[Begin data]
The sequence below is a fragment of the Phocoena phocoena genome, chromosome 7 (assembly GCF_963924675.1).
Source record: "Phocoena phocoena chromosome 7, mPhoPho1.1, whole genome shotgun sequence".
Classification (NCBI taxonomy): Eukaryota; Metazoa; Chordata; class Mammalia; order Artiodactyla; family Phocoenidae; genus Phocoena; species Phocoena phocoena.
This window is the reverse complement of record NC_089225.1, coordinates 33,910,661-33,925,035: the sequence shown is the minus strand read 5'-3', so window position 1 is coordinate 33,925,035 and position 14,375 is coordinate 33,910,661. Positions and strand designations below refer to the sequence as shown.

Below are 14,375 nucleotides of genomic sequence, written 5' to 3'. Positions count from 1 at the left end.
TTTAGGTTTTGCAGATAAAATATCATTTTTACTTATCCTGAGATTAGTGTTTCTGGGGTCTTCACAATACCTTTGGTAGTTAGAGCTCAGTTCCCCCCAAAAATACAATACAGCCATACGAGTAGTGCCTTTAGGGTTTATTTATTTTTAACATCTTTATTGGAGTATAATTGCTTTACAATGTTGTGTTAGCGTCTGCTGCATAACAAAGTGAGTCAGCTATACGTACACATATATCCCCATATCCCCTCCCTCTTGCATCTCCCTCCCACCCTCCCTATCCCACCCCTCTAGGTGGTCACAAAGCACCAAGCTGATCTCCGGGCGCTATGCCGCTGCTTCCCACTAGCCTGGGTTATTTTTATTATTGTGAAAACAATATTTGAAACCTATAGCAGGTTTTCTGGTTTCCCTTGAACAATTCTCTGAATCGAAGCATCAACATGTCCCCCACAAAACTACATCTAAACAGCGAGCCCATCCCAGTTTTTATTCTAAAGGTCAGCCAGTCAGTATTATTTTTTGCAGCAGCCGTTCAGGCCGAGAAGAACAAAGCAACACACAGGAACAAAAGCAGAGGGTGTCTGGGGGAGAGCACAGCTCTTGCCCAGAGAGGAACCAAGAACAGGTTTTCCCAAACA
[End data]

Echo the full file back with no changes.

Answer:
The sequence below is a fragment of the Phocoena phocoena genome, chromosome 7 (assembly GCF_963924675.1).
Source record: "Phocoena phocoena chromosome 7, mPhoPho1.1, whole genome shotgun sequence".
Classification (NCBI taxonomy): Eukaryota; Metazoa; Chordata; class Mammalia; order Artiodactyla; family Phocoenidae; genus Phocoena; species Phocoena phocoena.
This window is the reverse complement of record NC_089225.1, coordinates 33,910,661-33,925,035: the sequence shown is the minus strand read 5'-3', so window position 1 is coordinate 33,925,035 and position 14,375 is coordinate 33,910,661. Positions and strand designations below refer to the sequence as shown.

Below are 14,375 nucleotides of genomic sequence, written 5' to 3'. Positions count from 1 at the left end.
TTTAGGTTTTGCAGATAAAATATCATTTTTACTTATCCTGAGATTAGTGTTTCTGGGGTCTTCACAATACCTTTGGTAGTTAGAGCTCAGTTCCCCCCAAAAATACAATACAGCCATACGAGTAGTGCCTTTAGGGTTTATTTATTTTTAACATCTTTATTGGAGTATAATTGCTTTACAATGTTGTGTTAGCGTCTGCTGCATAACAAAGTGAGTCAGCTATACGTACACATATATCCCCATATCCCCTCCCTCTTGCATCTCCCTCCCACCCTCCCTATCCCACCCCTCTAGGTGGTCACAAAGCACCAAGCTGATCTCCGGGCGCTATGCCGCTGCTTCCCACTAGCCTGGGTTATTTTTATTATTGTGAAAACAATATTTGAAACCTATAGCAGGTTTTCTGGTTTCCCTTGAACAATTCTCTGAATCGAAGCATCAACATGTCCCCCACAAAACTACATCTAAACAGCGAGCCCATCCCAGTTTTTATTCTAAAGGTCAGCCAGTCAGTATTATTTTTTGCAGCAGCCGTTCAGGCCGAGAAGAACAAAGCAACACACAGGAACAAAAGCAGAGGGTGTCTGGGGGAGAGCACAGCTCTTGCCCAGAGAGGAACCAAGAACAGGTTTTCCCAAACA